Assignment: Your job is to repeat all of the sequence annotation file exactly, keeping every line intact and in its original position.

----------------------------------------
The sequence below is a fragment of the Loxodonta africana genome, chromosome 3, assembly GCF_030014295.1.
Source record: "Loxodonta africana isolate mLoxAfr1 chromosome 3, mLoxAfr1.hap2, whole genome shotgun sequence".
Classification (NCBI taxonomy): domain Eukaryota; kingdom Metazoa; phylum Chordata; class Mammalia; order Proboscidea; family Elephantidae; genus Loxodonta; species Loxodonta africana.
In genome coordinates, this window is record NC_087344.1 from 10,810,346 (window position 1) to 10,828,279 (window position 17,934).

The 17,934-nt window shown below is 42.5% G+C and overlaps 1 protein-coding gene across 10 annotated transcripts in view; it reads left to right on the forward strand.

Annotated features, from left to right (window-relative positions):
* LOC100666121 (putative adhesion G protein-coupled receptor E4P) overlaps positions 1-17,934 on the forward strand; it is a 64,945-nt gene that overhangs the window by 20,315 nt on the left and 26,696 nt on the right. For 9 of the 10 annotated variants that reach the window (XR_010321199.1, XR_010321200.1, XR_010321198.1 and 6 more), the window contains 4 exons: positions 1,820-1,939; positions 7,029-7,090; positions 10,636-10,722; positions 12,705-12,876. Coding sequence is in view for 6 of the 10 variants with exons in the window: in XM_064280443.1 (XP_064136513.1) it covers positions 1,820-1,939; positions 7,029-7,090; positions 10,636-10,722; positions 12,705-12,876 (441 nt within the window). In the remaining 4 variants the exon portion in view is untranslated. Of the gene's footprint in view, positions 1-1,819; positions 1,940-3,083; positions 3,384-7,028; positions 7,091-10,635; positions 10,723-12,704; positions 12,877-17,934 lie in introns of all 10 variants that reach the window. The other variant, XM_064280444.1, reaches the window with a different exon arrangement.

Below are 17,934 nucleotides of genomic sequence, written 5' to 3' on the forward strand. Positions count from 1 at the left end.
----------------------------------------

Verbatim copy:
The sequence below is a fragment of the Loxodonta africana genome, chromosome 3, assembly GCF_030014295.1.
Source record: "Loxodonta africana isolate mLoxAfr1 chromosome 3, mLoxAfr1.hap2, whole genome shotgun sequence".
Classification (NCBI taxonomy): domain Eukaryota; kingdom Metazoa; phylum Chordata; class Mammalia; order Proboscidea; family Elephantidae; genus Loxodonta; species Loxodonta africana.
In genome coordinates, this window is record NC_087344.1 from 10,810,346 (window position 1) to 10,828,279 (window position 17,934).

The 17,934-nt window shown below is 42.5% G+C and overlaps 1 protein-coding gene across 10 annotated transcripts in view; it reads left to right on the forward strand.

Annotated features, from left to right (window-relative positions):
* LOC100666121 (putative adhesion G protein-coupled receptor E4P) overlaps positions 1-17,934 on the forward strand; it is a 64,945-nt gene that overhangs the window by 20,315 nt on the left and 26,696 nt on the right. For 9 of the 10 annotated variants that reach the window (XR_010321199.1, XR_010321200.1, XR_010321198.1 and 6 more), the window contains 4 exons: positions 1,820-1,939; positions 7,029-7,090; positions 10,636-10,722; positions 12,705-12,876. Coding sequence is in view for 6 of the 10 variants with exons in the window: in XM_064280443.1 (XP_064136513.1) it covers positions 1,820-1,939; positions 7,029-7,090; positions 10,636-10,722; positions 12,705-12,876 (441 nt within the window). In the remaining 4 variants the exon portion in view is untranslated. Of the gene's footprint in view, positions 1-1,819; positions 1,940-3,083; positions 3,384-7,028; positions 7,091-10,635; positions 10,723-12,704; positions 12,877-17,934 lie in introns of all 10 variants that reach the window. The other variant, XM_064280444.1, reaches the window with a different exon arrangement.

Below are 17,934 nucleotides of genomic sequence, written 5' to 3' on the forward strand. Positions count from 1 at the left end.